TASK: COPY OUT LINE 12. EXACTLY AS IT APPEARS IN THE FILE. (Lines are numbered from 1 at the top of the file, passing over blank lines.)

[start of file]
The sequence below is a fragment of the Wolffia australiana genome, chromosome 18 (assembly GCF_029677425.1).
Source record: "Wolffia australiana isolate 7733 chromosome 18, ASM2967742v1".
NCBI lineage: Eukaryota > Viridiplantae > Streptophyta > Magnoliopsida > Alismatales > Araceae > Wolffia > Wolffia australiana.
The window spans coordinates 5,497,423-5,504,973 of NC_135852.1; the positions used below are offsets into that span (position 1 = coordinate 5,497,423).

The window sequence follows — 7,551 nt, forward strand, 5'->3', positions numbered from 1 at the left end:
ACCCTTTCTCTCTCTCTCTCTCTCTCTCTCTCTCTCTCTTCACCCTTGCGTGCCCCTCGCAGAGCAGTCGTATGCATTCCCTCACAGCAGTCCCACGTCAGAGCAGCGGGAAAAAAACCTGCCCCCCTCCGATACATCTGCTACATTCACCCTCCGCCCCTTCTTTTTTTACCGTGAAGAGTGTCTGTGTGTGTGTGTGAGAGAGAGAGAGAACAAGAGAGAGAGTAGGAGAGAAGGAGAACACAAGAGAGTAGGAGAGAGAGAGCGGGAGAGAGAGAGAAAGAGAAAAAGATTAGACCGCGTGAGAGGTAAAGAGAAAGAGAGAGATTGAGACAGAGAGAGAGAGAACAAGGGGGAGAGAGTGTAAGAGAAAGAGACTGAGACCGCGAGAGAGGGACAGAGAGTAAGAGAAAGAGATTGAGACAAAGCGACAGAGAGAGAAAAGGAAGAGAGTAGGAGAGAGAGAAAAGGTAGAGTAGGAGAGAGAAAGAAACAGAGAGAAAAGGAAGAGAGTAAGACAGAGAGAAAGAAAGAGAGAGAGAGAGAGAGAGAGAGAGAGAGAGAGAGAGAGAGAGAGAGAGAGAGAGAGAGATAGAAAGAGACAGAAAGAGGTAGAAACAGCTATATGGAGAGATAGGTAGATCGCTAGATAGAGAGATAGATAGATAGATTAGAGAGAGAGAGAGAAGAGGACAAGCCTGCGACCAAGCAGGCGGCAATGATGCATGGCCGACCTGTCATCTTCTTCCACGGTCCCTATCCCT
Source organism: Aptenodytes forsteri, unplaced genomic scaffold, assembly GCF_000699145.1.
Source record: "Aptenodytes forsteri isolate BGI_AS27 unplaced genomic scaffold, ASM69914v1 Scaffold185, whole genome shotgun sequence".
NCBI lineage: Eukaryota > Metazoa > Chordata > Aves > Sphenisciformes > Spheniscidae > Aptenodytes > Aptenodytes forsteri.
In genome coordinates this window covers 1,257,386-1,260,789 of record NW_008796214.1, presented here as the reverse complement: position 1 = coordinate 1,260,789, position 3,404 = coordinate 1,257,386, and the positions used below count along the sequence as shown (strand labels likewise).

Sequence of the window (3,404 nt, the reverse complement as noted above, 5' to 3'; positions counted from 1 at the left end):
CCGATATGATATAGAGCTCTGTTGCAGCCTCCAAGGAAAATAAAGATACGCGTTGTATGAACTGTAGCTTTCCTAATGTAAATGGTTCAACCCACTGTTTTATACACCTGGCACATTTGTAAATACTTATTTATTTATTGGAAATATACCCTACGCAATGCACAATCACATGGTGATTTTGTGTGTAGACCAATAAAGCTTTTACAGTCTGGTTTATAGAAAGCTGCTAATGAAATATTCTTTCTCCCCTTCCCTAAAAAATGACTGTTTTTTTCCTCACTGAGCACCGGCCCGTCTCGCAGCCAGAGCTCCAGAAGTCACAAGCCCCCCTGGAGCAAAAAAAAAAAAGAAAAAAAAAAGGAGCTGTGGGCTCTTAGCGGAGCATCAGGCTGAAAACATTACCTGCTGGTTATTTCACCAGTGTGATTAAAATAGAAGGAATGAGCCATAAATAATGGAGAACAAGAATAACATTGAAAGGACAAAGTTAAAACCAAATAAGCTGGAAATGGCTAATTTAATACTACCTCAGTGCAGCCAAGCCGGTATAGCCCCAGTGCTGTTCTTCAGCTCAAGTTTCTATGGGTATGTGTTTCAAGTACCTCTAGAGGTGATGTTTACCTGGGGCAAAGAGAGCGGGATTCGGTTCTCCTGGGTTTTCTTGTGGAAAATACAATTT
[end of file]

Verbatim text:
CCGATATGATATAGAGCTCTGTTGCAGCCTCCAAGGAAAATAAAGATACGCGTTGTATGAACTGTAGCTTTCCTAATGTAAATGGTTCAACCCACTGTTTTATACACCTGGCACATTTGTAAATACTTATTTATTTATTGGAAATATACCCTACGCAATGCACAATCACATGGTGATTTTGTGTGTAGACCAATAAAGCTTTTACAGTCTGGTTTATAGAAAGCTGCTAATGAAATATTCTTTCTCCCCTTCCCTAAAAAATGACTGTTTTTTTCCTCACTGAGCACCGGCCCGTCTCGCAGCCAGAGCTCCAGAAGTCACAAGCCCCCCTGGAGCAAAAAAAAAAAAGAAAAAAAAAAGGAGCTGTGGGCTCTTAGCGGAGCATCAGGCTGAAAACATTACCTGCTGGTTATTTCACCAGTGTGATTAAAATAGAAGGAATGAGCCATAAATAATGGAGAACAAGAATAACATTGAAAGGACAAAGTTAAAACCAAATAAGCTGGAAATGGCTAATTTAATACTACCTCAGTGCAGCCAAGCCGGTATAGCCCCAGTGCTGTTCTTCAGCTCAAGTTTCTATGGGTATGTGTTTCAAGTACCTCTAGAGGTGATGTTTACCTGGGGCAAAGAGAGCGGGATTCGGTTCTCCTGGGTTTTCTTGTGGAAAATACAATTT